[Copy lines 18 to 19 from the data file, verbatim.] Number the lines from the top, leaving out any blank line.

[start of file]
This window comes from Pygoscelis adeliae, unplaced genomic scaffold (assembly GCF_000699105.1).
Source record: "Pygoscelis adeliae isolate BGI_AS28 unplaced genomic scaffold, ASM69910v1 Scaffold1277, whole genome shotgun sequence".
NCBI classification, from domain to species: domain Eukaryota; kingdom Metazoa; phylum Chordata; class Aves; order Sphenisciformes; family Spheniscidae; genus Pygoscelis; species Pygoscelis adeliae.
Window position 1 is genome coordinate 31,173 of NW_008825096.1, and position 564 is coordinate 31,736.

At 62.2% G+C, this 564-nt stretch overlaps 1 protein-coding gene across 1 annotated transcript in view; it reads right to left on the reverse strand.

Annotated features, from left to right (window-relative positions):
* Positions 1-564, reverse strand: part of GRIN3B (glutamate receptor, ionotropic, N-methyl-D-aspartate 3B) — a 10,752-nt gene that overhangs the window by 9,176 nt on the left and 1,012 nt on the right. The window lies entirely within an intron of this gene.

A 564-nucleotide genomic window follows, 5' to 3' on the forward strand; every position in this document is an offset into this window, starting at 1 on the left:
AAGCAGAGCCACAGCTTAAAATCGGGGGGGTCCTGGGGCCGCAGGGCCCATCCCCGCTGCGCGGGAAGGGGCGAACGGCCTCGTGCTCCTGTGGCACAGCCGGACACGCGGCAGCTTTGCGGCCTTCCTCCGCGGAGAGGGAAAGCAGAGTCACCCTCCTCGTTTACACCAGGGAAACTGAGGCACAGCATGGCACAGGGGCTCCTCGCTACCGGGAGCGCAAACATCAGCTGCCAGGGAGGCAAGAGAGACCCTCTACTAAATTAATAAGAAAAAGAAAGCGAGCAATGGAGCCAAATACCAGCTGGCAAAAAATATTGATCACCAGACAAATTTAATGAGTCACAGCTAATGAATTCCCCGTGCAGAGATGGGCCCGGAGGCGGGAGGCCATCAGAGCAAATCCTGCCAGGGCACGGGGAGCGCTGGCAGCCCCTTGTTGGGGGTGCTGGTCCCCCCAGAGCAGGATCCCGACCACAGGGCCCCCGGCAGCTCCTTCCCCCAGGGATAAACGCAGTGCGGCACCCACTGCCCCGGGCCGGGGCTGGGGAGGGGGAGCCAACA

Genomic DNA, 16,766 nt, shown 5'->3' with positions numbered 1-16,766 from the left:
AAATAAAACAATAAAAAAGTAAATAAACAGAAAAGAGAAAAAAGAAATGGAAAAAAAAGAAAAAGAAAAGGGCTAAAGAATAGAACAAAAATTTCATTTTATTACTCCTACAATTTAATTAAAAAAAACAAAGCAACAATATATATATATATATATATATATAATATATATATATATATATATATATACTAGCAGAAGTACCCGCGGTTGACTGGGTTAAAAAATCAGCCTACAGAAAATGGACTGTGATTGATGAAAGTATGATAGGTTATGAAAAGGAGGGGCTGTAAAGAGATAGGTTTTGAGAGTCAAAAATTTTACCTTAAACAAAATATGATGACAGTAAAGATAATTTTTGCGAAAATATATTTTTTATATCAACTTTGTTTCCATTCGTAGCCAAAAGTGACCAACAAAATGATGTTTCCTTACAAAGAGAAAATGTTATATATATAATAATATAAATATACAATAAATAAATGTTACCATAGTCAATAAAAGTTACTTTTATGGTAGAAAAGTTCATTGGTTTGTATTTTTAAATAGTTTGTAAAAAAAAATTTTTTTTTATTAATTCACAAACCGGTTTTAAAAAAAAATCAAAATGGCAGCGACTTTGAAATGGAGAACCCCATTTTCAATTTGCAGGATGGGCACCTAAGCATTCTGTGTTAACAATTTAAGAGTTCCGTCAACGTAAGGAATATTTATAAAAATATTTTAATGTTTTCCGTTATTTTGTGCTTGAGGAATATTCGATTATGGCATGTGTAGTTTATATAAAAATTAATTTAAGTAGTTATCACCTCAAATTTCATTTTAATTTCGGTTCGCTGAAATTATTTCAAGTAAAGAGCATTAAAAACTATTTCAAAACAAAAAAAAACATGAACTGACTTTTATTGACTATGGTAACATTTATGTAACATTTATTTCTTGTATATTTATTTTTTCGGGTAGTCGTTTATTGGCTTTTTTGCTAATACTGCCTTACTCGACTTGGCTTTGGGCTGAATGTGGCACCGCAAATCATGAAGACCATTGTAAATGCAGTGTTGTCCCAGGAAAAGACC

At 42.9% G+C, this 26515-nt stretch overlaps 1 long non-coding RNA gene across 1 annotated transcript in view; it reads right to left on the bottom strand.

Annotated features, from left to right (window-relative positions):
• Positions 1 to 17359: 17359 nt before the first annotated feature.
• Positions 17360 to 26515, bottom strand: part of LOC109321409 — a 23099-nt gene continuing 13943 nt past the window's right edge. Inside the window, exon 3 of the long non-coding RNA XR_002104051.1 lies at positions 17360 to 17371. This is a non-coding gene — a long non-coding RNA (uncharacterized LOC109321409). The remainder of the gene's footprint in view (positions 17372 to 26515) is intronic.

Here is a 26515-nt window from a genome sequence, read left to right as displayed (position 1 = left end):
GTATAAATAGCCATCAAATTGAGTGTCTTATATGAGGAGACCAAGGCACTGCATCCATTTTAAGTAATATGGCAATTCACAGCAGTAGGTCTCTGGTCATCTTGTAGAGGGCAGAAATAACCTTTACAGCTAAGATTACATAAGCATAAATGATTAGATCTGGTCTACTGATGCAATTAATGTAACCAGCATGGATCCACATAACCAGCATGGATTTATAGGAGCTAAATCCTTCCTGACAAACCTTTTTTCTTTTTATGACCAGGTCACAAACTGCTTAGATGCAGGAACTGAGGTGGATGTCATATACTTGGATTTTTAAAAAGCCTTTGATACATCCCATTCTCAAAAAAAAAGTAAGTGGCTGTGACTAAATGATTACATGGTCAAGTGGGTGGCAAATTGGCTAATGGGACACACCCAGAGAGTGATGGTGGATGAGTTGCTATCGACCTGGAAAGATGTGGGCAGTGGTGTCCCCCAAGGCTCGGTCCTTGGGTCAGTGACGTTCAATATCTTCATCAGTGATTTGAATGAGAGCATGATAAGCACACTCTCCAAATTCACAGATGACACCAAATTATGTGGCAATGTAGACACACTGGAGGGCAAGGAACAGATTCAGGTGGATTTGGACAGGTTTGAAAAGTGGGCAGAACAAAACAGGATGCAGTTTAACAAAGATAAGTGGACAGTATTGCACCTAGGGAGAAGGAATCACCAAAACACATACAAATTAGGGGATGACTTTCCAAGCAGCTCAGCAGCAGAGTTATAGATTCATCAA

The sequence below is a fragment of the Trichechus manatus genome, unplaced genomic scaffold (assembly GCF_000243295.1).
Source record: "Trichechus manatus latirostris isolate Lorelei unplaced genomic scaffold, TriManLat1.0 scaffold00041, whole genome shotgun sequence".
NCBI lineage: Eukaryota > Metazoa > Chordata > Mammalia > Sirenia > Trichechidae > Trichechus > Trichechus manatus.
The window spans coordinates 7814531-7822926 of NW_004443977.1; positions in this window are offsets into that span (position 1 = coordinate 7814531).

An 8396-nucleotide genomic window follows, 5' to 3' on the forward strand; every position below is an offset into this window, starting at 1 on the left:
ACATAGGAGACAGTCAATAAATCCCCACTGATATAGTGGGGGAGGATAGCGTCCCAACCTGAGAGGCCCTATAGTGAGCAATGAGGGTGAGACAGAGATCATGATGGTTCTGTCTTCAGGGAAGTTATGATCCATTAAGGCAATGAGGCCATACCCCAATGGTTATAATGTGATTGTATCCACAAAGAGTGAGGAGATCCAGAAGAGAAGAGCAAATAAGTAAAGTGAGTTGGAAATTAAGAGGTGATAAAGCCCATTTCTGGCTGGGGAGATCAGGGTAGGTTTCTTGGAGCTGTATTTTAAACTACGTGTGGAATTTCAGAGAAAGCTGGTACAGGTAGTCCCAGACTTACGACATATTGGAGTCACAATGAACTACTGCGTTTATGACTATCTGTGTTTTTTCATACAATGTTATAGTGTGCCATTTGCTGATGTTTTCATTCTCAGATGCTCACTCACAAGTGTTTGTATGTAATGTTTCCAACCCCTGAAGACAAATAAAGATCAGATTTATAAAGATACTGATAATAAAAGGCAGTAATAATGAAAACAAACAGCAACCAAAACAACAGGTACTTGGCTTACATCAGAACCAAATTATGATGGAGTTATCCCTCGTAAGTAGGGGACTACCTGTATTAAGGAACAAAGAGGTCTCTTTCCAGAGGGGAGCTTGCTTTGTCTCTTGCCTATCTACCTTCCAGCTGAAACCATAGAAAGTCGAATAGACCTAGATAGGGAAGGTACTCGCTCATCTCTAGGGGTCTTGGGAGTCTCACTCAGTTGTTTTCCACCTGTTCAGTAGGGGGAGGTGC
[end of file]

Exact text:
The sequence below is a fragment of the Trichechus manatus genome, unplaced genomic scaffold (assembly GCF_000243295.1).
Source record: "Trichechus manatus latirostris isolate Lorelei unplaced genomic scaffold, TriManLat1.0 scaffold00041, whole genome shotgun sequence".